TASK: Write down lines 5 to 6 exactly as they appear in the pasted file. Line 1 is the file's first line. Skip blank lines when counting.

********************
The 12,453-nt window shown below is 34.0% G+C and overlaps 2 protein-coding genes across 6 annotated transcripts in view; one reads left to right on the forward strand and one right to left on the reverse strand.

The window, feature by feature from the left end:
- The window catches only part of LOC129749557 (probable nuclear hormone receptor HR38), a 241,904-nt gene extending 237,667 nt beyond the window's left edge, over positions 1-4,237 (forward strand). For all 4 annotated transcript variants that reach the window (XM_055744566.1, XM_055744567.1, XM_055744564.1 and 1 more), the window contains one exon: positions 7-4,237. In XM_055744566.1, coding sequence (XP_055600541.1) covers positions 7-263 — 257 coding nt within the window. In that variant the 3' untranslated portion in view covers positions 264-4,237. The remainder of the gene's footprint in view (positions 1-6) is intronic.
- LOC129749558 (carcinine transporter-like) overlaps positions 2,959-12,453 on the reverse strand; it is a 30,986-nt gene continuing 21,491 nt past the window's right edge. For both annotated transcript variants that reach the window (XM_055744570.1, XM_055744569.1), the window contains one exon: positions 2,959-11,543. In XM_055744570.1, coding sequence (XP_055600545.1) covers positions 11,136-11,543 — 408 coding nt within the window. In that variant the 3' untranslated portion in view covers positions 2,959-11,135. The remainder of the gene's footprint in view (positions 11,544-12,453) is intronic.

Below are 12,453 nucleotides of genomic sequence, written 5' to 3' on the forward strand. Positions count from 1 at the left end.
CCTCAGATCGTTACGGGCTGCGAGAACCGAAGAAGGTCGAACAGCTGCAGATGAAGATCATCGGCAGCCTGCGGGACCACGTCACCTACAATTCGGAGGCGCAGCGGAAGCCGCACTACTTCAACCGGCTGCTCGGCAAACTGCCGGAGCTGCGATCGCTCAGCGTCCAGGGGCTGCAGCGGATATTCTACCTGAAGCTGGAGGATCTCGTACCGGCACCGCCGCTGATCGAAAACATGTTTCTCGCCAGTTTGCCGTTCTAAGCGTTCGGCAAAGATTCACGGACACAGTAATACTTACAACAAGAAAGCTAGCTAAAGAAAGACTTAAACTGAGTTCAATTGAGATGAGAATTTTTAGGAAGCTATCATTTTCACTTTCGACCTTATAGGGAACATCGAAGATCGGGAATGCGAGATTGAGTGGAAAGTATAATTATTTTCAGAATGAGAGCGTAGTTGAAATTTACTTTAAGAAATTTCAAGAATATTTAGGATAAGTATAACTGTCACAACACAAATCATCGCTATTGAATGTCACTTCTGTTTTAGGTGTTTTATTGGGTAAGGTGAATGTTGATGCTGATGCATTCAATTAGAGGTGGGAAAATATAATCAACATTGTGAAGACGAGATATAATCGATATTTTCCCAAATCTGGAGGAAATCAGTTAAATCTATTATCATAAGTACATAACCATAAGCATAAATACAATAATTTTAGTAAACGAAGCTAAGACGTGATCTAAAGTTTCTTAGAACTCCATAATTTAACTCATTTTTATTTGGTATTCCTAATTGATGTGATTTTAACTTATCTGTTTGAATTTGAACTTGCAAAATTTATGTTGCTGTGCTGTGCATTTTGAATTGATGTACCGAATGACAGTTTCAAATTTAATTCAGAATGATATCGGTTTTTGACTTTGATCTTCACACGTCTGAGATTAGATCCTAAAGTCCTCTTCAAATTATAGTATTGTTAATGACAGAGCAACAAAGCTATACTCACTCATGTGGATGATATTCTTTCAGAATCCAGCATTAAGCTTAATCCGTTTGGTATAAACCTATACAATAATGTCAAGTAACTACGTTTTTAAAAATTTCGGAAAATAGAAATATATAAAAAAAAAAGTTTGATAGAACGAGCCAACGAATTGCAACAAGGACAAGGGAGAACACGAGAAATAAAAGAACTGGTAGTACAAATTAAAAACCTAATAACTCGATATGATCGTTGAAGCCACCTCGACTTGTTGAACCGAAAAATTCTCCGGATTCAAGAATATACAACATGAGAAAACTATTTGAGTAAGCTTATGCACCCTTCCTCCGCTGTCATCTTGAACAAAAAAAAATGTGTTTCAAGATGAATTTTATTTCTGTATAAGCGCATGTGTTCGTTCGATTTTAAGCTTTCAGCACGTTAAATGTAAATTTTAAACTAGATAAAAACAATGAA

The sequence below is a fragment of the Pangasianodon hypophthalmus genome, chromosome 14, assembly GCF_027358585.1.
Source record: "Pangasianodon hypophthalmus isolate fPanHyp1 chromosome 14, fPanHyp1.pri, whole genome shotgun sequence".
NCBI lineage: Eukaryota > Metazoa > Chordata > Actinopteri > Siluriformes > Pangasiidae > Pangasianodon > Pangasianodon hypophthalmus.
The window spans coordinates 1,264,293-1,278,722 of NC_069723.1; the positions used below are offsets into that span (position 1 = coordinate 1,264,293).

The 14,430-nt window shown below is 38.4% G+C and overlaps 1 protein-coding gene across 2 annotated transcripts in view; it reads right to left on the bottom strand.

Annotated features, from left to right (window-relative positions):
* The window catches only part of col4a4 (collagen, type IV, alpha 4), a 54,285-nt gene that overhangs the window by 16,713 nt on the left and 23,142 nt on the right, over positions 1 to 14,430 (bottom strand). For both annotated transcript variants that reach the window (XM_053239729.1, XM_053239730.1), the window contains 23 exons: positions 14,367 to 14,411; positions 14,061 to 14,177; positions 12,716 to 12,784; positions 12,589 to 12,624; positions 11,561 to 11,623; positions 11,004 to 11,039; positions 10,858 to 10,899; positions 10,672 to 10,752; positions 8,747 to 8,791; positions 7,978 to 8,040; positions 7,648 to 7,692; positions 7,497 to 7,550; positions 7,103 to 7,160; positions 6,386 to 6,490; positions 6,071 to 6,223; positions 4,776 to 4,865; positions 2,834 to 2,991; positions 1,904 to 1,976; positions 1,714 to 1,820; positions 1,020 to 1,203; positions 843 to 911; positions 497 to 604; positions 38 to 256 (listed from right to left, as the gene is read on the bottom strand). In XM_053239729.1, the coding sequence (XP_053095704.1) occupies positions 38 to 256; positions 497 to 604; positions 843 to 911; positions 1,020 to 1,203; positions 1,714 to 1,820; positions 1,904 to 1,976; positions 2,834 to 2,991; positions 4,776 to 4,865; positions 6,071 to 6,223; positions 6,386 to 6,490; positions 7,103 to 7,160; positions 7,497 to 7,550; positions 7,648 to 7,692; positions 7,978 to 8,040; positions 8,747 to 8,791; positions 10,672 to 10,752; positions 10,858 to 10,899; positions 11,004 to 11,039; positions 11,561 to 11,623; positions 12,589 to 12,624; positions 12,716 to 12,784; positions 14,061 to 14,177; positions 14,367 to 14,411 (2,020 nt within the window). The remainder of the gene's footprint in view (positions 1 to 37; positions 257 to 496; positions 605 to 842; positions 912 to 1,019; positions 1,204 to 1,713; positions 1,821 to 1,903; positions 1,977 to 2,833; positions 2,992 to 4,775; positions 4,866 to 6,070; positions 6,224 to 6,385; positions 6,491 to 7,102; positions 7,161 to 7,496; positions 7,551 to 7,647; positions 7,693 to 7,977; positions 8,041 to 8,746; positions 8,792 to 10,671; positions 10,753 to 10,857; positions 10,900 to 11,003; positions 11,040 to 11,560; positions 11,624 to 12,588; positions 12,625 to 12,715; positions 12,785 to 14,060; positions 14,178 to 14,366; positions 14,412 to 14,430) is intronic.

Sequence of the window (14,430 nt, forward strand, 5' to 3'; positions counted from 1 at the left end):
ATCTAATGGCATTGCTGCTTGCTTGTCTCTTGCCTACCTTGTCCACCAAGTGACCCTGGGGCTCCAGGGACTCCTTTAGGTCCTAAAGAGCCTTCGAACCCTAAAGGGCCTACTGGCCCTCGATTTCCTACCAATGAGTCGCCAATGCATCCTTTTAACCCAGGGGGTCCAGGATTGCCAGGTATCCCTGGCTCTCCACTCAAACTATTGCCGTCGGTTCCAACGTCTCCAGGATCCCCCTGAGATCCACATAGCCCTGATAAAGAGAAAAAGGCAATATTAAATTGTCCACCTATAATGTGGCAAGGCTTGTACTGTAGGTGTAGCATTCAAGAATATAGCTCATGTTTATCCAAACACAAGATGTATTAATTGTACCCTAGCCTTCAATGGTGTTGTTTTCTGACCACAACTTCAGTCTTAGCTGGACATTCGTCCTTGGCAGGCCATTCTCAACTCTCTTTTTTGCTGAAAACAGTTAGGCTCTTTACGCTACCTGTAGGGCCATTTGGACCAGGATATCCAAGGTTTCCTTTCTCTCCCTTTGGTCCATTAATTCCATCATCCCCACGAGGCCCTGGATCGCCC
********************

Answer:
Below are 12,453 nucleotides of genomic sequence, written 5' to 3' on the forward strand. Positions count from 1 at the left end.
CCTCAGATCGTTACGGGCTGCGAGAACCGAAGAAGGTCGAACAGCTGCAGATGAAGATCATCGGCAGCCTGCGGGACCACGTCACCTACAATTCGGAGGCGCAGCGGAAGCCGCACTACTTCAACCGGCTGCTCGGCAAACTGCCGGAGCTGCGATCGCTCAGCGTCCAGGGGCTGCAGCGGATATTCTACCTGAAGCTGGAGGATCTCGTACCGGCACCGCCGCTGATCGAAAACATGTTTCTCGCCAGTTTGCCGTTCTAAGCGTTCGGCAAAGATTCACGGACACAGTAATACTTACAACAAGAAAGCTAGCTAAAGAAAGACTTAAACTGAGTTCAATTGAGATGAGAATTTTTAGGAAGCTATCATTTTCACTTTCGACCTTATAGGGAACATCGAAGATCGGGAATGCGAGATTGAGTGGAAAGTATAATTATTTTCAGAATGAGAGCGTAGTTGAAATTTACTTTAAGAAATTTCAAGAATATTTAGGATAAGTATAACTGTCACAACACAAATCATCGCTATTGAATGTCACTTCTGTTTTAGGTGTTTTATTGGGTAAGGTGAATGTTGATGCTGATGCATTCAATTAGAGGTGGGAAAATATAATCAACATTGTGAAGACGAGATATAATCGATATTTTCCCAAATCTGGAGGAAATCAGTTAAATCTATTATCATAAGTACATAACCATAAGCATAAATACAATAATTTTAGTAAACGAAGCTAAGACGTGATCTAAAGTTTCTTAGAACTCCATAATTTAACTCATTTTTATTTGGTATTCCTAATTGATGTGATTTTAACTTATCTGTTTGAATTTGAACTTGCAAAATTTATGTTGCTGTGCTGTGCATTTTGAATTGATGTACCGAATGACAGTTTCAAATTTAATTCAGAATGATATCGGTTTTTGACTTTGATCTTCACACGTCTGAGATTAGATCCTAAAGTCCTCTTCAAATTATAGTATTGTTAATGACAGAGCAACAAAGCTATACTCACTCATGTGGATGATATTCTTTCAGAATCCAGCATTAAGCTTAATCCGTTTGGTATAAACCTATACAATAATGTCAAGTAACTACGTTTTTAAAAATTTCGGAAAATAGAAATATATAAAAAAAAAAGTTTGATAGAACGAGCCAACGAATTGCAACAAGGACAAGGGAGAACACGAGAAATAAAAGAACTGGTAGTACAAATTAAAAACCTAATAACTCGATATGATCGTTGAAGCCACCTCGACTTGTTGAACCGAAAAATTCTCCGGATTCAAGAATATACAACATGAGAAAACTATTTGAGTAAGCTTATGCACCCTTCCTCCGCTGTCATCTTGAACAAAAAAAAATGTGTTTCAAGATGAATTTTATTTCTGTATAAGCGCATGTGTTCGTTCGATTTTAAGCTTTCAGCACGTTAAATGTAAATTTTAAACTAGATAAAAACAATGAA